One of the mysteries of the English language finally explained.
nounPlural bain-maries, Plural bains-marie
A pan of hot water in which a cooking container is placed for slow cooking.‘cook in a bain-marie until the custard thickens slightly’
saucepan, frying pan, pot, casserole, wok, skillet, fish kettle, pressure cooker, poacher, chafing dishView synonyms
- ‘Another house specialty is the crème caramel, a smooth egg custard properly cooked in a bain-marie, with a generous layer of maple syrup on the bottom.’
- ‘Although the champagne was served by waiters dressed as Roy Rogers, the lobsters clawing their way out of silver bains-marie seemed to have come to the wrong party and so had many of the guests.’
- ‘It had that tell-tale floppy texture from having been microwaved, and the meat had that dry, gravelly texture from sitting in a bain-marie for too long.’
- ‘Pour over the cream mixture and place in a bain-marie for 15-20 minutes.’
- ‘Make a bain-marie by taking a roasting pan large enough to house all six ramekins.’
- ‘If you need to heat something gently and without the risk of burning it, you need a bain marie.’
- ‘A vanilla-flavoured custard is poured in, and the mould is paced in a bain-marie in the oven.’
- ‘You can steam this the old-fashioned way or simply tie it up as usual and bake it in the oven in a bain-marie.’
- ‘Bake in a bain-marie in the oven for 45 minutes to 1 hour, or until slightly puffed-up and spongy.’
- ‘Place the pots in a bain-marie (an oven dish with enough water in it to go half way up the pots) and bake in the oven for about 40 minutes, until the custards feel quite firm on top.’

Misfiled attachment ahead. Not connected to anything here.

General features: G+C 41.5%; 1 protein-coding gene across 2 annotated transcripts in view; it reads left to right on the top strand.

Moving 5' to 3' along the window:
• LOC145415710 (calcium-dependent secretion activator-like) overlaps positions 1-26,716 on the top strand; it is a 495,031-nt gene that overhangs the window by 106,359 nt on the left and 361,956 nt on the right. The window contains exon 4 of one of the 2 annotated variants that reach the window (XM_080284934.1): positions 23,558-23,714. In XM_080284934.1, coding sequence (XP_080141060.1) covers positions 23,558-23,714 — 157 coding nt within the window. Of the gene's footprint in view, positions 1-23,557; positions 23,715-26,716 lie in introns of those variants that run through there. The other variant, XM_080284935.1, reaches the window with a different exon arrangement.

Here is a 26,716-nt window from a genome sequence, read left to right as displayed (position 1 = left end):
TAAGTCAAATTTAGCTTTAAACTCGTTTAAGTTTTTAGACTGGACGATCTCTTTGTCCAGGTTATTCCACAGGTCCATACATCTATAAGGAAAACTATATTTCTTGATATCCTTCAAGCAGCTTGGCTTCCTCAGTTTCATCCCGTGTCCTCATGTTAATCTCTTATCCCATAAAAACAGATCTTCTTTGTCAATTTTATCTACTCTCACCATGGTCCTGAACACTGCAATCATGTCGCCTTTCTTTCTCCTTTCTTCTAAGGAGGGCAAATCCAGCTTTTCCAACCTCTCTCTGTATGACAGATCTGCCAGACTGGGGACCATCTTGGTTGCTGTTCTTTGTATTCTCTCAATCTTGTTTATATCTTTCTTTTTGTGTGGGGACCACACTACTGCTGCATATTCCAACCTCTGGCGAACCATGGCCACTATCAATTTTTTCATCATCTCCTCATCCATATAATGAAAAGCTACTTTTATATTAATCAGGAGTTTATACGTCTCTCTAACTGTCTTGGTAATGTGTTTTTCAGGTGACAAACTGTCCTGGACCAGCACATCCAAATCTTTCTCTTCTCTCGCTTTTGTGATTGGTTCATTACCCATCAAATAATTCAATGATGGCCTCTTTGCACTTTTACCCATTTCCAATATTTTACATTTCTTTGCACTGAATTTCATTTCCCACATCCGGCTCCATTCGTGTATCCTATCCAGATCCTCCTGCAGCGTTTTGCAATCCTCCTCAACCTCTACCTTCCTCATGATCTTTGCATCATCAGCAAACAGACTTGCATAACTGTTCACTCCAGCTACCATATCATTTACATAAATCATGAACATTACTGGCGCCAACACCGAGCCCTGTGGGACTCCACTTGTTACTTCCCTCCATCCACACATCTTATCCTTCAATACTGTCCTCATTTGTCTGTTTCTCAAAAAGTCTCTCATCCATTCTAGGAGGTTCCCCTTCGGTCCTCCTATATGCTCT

- ‘Do all this over your bain-marie or in the microwave.’
- ‘The alchemist experiences death, life, rebirth, witnesses the magical properties of transmutation in the bain-marie as well as her own bodymind.’
- ‘Here I've got a pretty standard three-pot set-up, meaning I can have three colours at a time. Each pot, sitting in the water below, like a double boiler or bain-marie, contains up to 2kg of wax and 2 tablespoons of sterin.’
- ‘I think this kind of research is vital to understanding the food court as an imagined space of cosmopolitanism; as an encounter with the Other through bland, bain-marie fodder.’
- ‘Another week of Australian Idle has been dished up in the lukewarm bain-marie of the television industry's canteen of horrors.’
Early 18th century: French, translation of medieval Latin balneum Mariae ‘bath of Maria’, translating Greek kaminos Marias ‘furnace of Maria’, said to be a Jewish alchemist.
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